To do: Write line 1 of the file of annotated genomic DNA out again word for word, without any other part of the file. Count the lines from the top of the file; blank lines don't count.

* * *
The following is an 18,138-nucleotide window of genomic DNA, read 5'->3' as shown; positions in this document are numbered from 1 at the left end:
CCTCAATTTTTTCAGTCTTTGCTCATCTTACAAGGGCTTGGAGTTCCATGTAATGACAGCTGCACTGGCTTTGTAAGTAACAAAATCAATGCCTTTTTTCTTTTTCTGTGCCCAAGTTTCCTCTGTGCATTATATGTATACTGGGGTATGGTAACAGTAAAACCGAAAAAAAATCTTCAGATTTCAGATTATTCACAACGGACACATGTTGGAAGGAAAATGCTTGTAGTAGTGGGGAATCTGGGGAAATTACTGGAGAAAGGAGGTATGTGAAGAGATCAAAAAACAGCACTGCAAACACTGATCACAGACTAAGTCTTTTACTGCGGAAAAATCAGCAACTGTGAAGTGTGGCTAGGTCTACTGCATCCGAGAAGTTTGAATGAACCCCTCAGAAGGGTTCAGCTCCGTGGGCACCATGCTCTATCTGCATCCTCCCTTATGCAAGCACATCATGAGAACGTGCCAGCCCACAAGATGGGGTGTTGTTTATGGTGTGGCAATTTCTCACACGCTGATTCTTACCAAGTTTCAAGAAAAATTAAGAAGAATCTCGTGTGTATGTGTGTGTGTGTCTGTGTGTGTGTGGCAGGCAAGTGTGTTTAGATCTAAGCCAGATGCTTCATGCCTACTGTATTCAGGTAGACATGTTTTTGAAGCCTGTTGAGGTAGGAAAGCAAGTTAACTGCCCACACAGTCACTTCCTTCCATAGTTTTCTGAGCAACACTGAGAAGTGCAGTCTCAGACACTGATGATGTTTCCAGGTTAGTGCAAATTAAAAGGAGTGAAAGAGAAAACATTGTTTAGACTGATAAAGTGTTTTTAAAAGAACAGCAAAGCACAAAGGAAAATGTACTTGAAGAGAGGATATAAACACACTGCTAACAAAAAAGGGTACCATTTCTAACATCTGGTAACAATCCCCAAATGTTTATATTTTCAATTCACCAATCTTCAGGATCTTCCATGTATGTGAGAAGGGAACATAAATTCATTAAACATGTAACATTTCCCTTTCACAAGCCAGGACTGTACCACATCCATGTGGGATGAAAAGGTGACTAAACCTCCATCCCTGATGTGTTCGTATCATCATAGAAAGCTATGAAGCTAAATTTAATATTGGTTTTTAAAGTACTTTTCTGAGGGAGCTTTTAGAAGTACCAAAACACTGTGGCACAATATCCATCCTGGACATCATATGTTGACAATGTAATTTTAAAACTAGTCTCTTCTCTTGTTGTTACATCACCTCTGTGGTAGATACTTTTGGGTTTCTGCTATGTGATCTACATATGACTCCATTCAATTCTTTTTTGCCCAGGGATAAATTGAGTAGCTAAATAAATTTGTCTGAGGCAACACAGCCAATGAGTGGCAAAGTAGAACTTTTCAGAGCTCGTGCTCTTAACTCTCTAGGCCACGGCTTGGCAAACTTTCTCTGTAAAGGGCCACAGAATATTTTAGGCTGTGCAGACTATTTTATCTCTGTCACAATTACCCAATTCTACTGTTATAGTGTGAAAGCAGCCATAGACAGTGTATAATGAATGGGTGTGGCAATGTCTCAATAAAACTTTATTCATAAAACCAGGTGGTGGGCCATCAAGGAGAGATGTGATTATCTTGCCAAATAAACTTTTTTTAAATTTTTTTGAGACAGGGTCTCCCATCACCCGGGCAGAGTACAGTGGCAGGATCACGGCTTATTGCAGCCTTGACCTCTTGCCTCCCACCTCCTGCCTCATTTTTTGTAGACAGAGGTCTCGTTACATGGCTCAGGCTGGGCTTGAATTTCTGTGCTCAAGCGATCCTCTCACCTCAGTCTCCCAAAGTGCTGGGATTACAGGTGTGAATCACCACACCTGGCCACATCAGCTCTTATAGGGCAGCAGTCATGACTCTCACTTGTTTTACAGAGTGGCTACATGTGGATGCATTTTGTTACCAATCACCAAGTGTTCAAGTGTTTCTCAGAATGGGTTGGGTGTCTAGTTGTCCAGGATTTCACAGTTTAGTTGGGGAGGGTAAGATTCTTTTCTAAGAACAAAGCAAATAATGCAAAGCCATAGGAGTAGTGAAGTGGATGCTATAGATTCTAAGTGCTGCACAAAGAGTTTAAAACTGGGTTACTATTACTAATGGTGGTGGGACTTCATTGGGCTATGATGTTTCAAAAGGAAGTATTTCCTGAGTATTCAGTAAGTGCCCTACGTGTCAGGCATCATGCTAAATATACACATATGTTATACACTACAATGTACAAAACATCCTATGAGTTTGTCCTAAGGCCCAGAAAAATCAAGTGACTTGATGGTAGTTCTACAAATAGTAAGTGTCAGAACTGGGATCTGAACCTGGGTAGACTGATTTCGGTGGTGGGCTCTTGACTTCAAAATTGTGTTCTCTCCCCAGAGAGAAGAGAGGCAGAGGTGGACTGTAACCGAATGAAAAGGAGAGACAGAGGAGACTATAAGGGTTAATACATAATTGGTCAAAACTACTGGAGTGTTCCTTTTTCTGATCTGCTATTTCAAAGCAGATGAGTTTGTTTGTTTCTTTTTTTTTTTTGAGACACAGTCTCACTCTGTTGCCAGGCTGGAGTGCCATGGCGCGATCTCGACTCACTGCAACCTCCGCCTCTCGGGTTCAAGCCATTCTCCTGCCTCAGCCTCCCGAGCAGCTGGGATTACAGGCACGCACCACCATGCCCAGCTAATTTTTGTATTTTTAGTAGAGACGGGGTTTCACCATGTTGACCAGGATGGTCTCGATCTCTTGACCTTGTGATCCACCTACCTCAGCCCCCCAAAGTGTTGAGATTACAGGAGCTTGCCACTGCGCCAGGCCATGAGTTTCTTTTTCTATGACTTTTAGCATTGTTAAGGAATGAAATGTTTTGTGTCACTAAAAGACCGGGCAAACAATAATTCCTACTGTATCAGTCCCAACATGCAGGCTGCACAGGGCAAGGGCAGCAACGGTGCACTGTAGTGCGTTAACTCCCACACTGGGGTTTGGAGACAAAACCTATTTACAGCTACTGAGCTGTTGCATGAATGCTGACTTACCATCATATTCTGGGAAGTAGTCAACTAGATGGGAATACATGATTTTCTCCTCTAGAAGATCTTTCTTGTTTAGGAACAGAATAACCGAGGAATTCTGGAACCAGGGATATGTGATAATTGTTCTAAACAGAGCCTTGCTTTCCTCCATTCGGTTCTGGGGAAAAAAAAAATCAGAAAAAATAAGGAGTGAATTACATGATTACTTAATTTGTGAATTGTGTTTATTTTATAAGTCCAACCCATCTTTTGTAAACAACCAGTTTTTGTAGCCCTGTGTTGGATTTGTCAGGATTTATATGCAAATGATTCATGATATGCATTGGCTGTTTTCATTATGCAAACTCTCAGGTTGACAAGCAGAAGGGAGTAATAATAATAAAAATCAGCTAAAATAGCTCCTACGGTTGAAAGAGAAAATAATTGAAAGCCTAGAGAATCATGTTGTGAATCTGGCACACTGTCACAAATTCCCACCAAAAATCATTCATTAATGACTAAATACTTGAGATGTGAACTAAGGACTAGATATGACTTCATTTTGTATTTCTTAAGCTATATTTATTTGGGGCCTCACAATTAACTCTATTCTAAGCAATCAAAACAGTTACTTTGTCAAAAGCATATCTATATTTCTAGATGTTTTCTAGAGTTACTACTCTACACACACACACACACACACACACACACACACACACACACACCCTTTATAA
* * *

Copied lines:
The following is an 18,138-nucleotide window of genomic DNA, read 5'->3' as shown; positions in this document are numbered from 1 at the left end: